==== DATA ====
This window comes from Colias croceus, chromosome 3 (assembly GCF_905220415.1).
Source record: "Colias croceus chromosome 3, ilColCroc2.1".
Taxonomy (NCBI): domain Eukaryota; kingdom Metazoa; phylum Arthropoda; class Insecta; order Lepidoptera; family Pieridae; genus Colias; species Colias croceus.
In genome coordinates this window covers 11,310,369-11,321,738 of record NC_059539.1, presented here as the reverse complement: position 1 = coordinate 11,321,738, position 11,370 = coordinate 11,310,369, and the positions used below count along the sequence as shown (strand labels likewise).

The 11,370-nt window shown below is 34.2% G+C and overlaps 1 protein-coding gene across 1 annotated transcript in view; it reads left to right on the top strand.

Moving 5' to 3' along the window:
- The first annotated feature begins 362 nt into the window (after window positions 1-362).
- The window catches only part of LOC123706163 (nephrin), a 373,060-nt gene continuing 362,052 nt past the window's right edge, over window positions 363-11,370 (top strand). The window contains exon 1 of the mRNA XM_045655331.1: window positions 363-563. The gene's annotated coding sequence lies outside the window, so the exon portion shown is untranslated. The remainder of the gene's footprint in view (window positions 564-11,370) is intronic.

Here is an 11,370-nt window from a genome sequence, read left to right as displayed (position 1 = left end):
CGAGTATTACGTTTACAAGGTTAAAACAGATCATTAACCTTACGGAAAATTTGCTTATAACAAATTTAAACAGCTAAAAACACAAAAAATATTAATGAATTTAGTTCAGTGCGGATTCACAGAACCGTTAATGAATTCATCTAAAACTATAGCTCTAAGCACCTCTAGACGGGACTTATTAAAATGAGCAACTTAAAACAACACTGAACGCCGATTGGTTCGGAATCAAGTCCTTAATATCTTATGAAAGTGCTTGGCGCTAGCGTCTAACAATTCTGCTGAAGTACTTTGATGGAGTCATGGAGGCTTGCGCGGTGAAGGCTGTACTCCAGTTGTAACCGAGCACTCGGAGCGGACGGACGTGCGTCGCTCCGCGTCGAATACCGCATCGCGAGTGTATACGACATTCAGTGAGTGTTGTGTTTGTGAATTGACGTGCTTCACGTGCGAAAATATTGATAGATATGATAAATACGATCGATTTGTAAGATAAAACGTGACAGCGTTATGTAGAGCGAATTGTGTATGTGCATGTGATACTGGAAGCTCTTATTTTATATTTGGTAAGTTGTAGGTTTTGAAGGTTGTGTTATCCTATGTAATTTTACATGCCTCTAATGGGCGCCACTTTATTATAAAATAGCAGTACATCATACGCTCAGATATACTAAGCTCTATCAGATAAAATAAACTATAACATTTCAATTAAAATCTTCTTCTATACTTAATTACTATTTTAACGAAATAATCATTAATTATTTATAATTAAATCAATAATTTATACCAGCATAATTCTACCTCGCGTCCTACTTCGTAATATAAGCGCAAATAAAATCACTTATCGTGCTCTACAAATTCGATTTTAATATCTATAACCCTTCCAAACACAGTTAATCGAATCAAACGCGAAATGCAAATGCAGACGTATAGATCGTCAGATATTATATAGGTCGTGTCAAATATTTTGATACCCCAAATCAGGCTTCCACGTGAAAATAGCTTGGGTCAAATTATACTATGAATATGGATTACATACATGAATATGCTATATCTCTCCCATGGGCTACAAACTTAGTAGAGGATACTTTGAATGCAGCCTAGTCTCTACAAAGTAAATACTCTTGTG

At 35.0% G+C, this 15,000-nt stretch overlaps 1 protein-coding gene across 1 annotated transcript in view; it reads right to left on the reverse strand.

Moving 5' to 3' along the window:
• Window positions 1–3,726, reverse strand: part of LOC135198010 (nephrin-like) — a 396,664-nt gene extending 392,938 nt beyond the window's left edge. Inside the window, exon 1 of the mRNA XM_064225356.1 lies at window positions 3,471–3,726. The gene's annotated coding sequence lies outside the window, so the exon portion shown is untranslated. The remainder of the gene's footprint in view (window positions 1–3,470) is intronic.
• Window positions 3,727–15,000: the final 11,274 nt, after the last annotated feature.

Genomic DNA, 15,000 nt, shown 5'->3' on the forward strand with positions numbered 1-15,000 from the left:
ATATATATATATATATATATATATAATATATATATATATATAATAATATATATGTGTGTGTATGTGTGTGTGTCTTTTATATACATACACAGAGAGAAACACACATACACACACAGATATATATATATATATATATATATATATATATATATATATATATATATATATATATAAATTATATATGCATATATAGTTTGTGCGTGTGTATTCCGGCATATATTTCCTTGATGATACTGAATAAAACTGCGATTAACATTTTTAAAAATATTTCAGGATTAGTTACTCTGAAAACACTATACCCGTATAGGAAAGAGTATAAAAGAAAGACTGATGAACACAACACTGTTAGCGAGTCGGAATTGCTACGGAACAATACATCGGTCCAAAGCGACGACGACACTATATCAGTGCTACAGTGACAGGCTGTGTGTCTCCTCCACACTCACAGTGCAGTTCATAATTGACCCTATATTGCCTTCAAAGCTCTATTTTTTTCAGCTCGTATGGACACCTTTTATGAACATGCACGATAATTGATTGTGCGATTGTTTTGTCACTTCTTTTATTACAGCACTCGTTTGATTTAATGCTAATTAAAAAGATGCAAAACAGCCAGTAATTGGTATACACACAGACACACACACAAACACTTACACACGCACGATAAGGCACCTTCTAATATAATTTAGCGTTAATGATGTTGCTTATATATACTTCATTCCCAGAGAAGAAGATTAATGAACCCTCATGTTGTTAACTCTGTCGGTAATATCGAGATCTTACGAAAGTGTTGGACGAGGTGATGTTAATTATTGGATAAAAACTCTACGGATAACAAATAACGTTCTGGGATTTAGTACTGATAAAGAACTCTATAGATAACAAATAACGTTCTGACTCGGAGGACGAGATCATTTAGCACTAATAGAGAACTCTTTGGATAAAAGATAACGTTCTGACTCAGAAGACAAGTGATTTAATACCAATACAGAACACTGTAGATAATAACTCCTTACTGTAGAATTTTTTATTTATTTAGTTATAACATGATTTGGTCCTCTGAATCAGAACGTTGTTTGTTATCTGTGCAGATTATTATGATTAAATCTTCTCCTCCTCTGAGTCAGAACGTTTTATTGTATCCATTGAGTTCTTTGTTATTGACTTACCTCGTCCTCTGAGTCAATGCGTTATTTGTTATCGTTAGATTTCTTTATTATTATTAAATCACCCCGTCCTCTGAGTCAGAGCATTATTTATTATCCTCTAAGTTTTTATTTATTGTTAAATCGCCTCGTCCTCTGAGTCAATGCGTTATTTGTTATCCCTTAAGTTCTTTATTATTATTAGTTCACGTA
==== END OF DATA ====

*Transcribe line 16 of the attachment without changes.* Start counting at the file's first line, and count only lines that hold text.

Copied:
ATATATATATATATATATATATATAATATATATATATATATAATAATATATATGTGTGTGTATGTGTGTGTGTCTTTTATATACATACACAGAGAGAAACACACATACACACACAGATATATATATATATATATATATATATATATATATATATATATATATATATATATATAAATTATATATGCATATATAGTTTGTGCGTGTGTATTCCGGCATATATTTCCTTGATGATACTGAATAAAACTGCGATTAACATTTTTAAAAATATTTCAGGATTAGTTACTCTGAAAACACTATACCCGTATAGGAAAGAGTATAAAAGAAAGACTGATGAACACAACACTGTTAGCGAGTCGGAATTGCTACGGAACAATACATCGGTCCAAAGCGACGACGACACTATATCAGTGCTACAGTGACAGGCTGTGTGTCTCCTCCACACTCACAGTGCAGTTCATAATTGACCCTATATTGCCTTCAAAGCTCTATTTTTTTCAGCTCGTATGGACACCTTTTATGAACATGCACGATAATTGATTGTGCGATTGTTTTGTCACTTCTTTTATTACAGCACTCGTTTGATTTAATGCTAATTAAAAAGATGCAAAACAGCCAGTAATTGGTATACACACAGACACACACACAAACACTTACACACGCACGATAAGGCACCTTCTAATATAATTTAGCGTTAATGATGTTGCTTATATATACTTCATTCCCAGAGAAGAAGATTAATGAACCCTCATGTTGTTAACTCTGTCGGTAATATCGAGATCTTACGAAAGTGTTGGACGAGGTGATGTTAATTATTGGATAAAAACTCTACGGATAACAAATAACGTTCTGGGATTTAGTACTGATAAAGAACTCTATAGATAACAAATAACGTTCTGACTCGGAGGACGAGATCATTTAGCACTAATAGAGAACTCTTTGGATAAAAGATAACGTTCTGACTCAGAAGACAAGTGATTTAATACCAATACAGAACACTGTAGATAATAACTCCTTACTGTAGAATTTTTTATTTATTTAGTTATAACATGATTTGGTCCTCTGAATCAGAACGTTGTTTGTTATCTGTGCAGATTATTATGATTAAATCTTCTCCTCCTCTGAGTCAGAACGTTTTATTGTATCCATTGAGTTCTTTGTTATTGACTTACCTCGTCCTCTGAGTCAATGCGTTATTTGTTATCGTTAGATTTCTTTATTATTATTAAATCACCCCGTCCTCTGAGTCAGAGCATTATTTATTATCCTCTAAGTTTTTATTTATTGTTAAATCGCCTCGTCCTCTGAGTCAATGCGTTATTTGTTATCCCTTAAGTTCTTTATTATTATTAGTTCACGTA